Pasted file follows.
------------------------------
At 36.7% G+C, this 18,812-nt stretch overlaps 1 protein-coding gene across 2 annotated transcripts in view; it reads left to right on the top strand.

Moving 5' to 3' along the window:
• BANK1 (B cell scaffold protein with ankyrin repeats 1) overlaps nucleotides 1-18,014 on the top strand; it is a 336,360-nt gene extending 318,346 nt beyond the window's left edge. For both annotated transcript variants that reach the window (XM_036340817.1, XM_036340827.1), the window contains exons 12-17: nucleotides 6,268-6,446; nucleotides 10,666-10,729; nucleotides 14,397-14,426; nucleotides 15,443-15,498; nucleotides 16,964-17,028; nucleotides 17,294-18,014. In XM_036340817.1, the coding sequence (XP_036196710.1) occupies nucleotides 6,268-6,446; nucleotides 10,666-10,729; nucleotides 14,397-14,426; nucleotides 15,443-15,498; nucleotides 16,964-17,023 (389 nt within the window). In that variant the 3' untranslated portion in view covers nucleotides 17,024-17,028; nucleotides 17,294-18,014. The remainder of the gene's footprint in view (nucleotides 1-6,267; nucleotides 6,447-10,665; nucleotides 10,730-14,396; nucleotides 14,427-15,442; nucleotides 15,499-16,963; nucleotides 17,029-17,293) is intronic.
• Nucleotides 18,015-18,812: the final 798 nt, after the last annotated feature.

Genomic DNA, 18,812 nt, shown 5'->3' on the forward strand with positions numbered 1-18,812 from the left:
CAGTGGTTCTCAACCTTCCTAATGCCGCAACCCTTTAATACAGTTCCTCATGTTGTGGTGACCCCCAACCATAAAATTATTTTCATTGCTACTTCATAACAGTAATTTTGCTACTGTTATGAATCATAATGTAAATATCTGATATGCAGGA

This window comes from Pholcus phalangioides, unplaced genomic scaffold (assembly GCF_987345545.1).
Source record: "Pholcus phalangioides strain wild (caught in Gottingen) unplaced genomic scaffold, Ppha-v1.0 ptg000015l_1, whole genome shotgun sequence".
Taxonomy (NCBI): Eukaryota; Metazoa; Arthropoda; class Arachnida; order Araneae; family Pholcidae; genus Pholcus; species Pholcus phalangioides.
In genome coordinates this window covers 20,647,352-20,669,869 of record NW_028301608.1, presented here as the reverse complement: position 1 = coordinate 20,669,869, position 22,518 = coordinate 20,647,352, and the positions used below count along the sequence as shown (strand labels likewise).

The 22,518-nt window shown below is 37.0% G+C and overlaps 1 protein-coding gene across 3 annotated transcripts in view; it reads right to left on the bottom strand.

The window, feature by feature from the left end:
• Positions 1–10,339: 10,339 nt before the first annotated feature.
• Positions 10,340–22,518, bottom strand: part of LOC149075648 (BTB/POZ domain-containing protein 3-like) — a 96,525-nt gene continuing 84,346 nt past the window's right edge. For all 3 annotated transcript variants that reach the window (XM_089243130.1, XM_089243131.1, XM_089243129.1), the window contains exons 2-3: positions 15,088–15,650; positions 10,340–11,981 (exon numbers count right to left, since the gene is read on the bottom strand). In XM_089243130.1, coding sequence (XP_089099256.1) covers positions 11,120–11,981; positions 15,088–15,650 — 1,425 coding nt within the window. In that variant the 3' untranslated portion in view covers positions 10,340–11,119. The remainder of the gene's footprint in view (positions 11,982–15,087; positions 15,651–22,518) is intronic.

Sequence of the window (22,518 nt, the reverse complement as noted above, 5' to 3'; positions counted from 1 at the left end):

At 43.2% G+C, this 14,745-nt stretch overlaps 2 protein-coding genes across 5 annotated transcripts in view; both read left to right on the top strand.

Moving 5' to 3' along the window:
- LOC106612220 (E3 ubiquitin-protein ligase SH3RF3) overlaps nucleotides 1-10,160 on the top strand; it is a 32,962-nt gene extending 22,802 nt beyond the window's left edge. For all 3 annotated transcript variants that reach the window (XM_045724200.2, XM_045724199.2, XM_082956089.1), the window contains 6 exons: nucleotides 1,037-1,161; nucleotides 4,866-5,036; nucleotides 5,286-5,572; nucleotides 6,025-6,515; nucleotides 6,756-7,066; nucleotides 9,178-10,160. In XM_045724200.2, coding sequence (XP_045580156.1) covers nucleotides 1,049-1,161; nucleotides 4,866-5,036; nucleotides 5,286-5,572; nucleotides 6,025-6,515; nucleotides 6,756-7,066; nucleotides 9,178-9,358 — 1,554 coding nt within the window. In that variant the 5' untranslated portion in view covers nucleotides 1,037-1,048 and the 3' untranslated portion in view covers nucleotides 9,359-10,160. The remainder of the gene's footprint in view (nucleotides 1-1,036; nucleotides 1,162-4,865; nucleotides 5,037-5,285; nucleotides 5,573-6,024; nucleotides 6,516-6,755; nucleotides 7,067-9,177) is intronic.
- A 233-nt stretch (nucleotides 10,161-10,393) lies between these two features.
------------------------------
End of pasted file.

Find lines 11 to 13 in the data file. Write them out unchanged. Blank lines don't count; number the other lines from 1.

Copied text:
The 22,518-nt window shown below is 37.0% G+C and overlaps 1 protein-coding gene across 3 annotated transcripts in view; it reads right to left on the bottom strand.

The window, feature by feature from the left end:
• Positions 1–10,339: 10,339 nt before the first annotated feature.